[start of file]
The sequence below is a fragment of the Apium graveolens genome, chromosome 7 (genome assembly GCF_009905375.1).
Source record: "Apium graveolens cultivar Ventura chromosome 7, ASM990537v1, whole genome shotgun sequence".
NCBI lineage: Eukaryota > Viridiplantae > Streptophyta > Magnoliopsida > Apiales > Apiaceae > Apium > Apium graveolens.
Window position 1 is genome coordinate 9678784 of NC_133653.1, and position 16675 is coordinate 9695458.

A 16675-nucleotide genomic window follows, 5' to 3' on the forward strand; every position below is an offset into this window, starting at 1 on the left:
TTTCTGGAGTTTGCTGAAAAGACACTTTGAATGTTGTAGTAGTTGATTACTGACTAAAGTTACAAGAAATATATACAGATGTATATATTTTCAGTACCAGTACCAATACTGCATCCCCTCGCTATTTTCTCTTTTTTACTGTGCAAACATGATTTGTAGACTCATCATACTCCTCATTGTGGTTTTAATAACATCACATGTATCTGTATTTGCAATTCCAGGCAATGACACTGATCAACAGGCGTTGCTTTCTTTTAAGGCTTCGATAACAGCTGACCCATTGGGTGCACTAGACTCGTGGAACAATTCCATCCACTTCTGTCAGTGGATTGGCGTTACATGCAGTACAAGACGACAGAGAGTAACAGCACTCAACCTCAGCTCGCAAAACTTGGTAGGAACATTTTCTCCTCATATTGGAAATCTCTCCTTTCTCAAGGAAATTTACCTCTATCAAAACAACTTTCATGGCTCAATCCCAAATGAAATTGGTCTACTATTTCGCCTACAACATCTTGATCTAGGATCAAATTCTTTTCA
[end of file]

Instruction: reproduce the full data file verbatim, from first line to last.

The sequence below is a fragment of the Apium graveolens genome, chromosome 7 (genome assembly GCF_009905375.1).
Source record: "Apium graveolens cultivar Ventura chromosome 7, ASM990537v1, whole genome shotgun sequence".
NCBI lineage: Eukaryota > Viridiplantae > Streptophyta > Magnoliopsida > Apiales > Apiaceae > Apium > Apium graveolens.
Window position 1 is genome coordinate 9678784 of NC_133653.1, and position 16675 is coordinate 9695458.

A 16675-nucleotide genomic window follows, 5' to 3' on the forward strand; every position below is an offset into this window, starting at 1 on the left:
TTTCTGGAGTTTGCTGAAAAGACACTTTGAATGTTGTAGTAGTTGATTACTGACTAAAGTTACAAGAAATATATACAGATGTATATATTTTCAGTACCAGTACCAATACTGCATCCCCTCGCTATTTTCTCTTTTTTACTGTGCAAACATGATTTGTAGACTCATCATACTCCTCATTGTGGTTTTAATAACATCACATGTATCTGTATTTGCAATTCCAGGCAATGACACTGATCAACAGGCGTTGCTTTCTTTTAAGGCTTCGATAACAGCTGACCCATTGGGTGCACTAGACTCGTGGAACAATTCCATCCACTTCTGTCAGTGGATTGGCGTTACATGCAGTACAAGACGACAGAGAGTAACAGCACTCAACCTCAGCTCGCAAAACTTGGTAGGAACATTTTCTCCTCATATTGGAAATCTCTCCTTTCTCAAGGAAATTTACCTCTATCAAAACAACTTTCATGGCTCAATCCCAAATGAAATTGGTCTACTATTTCGCCTACAACATCTTGATCTAGGATCAAATTCTTTTCA